Lung and I both participated in the Aids Lifecycle ‘Day on the Ride’ on Saturday, which is a one day trial of what the event as a whole is like: support, rest stops, general road conditions, but without the camping and tent-posting (thats what she said)… we each went in with a different set of expectations, but primarily looking to hang out, ride together, and test out our ALC bikes. We had similar positive experiences, though mine was fraught with some technical difficulty, but overall it was a great ride. We’ve each written about our experience. You can read his account here… and mine follows directly.
So, I’ve done a lot of long rides, on different bikes. The distance of this ride wasn’t the critical aspect. What was, however, was the bike, and my general fitness. All of the Centuries and Metric Centuries I’ve done for official events were on one of my road bikes, and I’ve gotten in 1 60 mile ride on Crook, my latest fixed gear, which, until Saturday, was my longest. But Day on the Ride was a chance to push more miles, on harder climbs, and see what worked and what didn’t. I went in with some assumptions based on previous experience:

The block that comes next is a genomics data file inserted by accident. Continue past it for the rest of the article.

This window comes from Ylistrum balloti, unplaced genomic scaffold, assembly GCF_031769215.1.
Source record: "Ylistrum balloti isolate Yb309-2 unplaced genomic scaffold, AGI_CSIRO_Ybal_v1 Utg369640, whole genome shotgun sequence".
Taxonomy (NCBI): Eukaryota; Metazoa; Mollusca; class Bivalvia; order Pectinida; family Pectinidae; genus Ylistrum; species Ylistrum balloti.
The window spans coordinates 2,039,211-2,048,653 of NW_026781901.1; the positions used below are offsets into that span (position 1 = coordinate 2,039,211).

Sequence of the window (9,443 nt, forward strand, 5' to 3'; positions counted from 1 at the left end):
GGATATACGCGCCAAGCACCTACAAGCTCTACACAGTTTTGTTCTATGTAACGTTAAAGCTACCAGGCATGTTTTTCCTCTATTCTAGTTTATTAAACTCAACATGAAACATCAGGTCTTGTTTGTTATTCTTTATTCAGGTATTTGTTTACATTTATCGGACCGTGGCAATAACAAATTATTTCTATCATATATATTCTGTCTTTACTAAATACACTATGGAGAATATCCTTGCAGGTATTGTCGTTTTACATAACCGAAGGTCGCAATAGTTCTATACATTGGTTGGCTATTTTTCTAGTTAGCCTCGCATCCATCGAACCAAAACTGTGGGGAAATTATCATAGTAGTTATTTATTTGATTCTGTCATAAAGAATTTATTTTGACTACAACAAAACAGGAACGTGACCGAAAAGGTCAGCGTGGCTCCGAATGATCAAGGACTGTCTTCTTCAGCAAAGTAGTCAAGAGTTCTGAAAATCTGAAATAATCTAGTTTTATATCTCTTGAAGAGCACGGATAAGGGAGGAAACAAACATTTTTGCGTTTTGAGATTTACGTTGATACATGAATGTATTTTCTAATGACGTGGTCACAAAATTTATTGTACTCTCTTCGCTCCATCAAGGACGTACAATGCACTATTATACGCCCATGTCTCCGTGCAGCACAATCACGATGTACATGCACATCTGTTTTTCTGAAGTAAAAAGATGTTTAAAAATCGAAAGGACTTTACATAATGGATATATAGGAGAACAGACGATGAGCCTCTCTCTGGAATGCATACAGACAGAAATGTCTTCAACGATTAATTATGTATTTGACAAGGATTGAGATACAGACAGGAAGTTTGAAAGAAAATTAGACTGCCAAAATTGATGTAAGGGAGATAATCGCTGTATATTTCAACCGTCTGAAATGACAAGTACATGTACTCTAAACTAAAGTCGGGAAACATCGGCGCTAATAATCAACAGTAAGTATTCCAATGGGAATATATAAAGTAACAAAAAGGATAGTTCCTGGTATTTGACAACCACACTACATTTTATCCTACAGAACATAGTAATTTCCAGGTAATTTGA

Assumption 1: General fitness goes a long way.
Assumption 2: Crook is geared too high.
Assumption 3: My knees are still the biggest question mark for ALC.
The context of these assumptions is that I’ve been attempting to ride a big-gear fixie on a week long nearly-600 mile ride with less training and far less sleep, than to which I am accustomed, thanks to the birth of my lovely Zoe. So, while I know what my body can do at different times of a riding season based on the last several years of riding the same rides at the same times of year, I had variables this time which were the primary focus of my Day on the Ride experiment.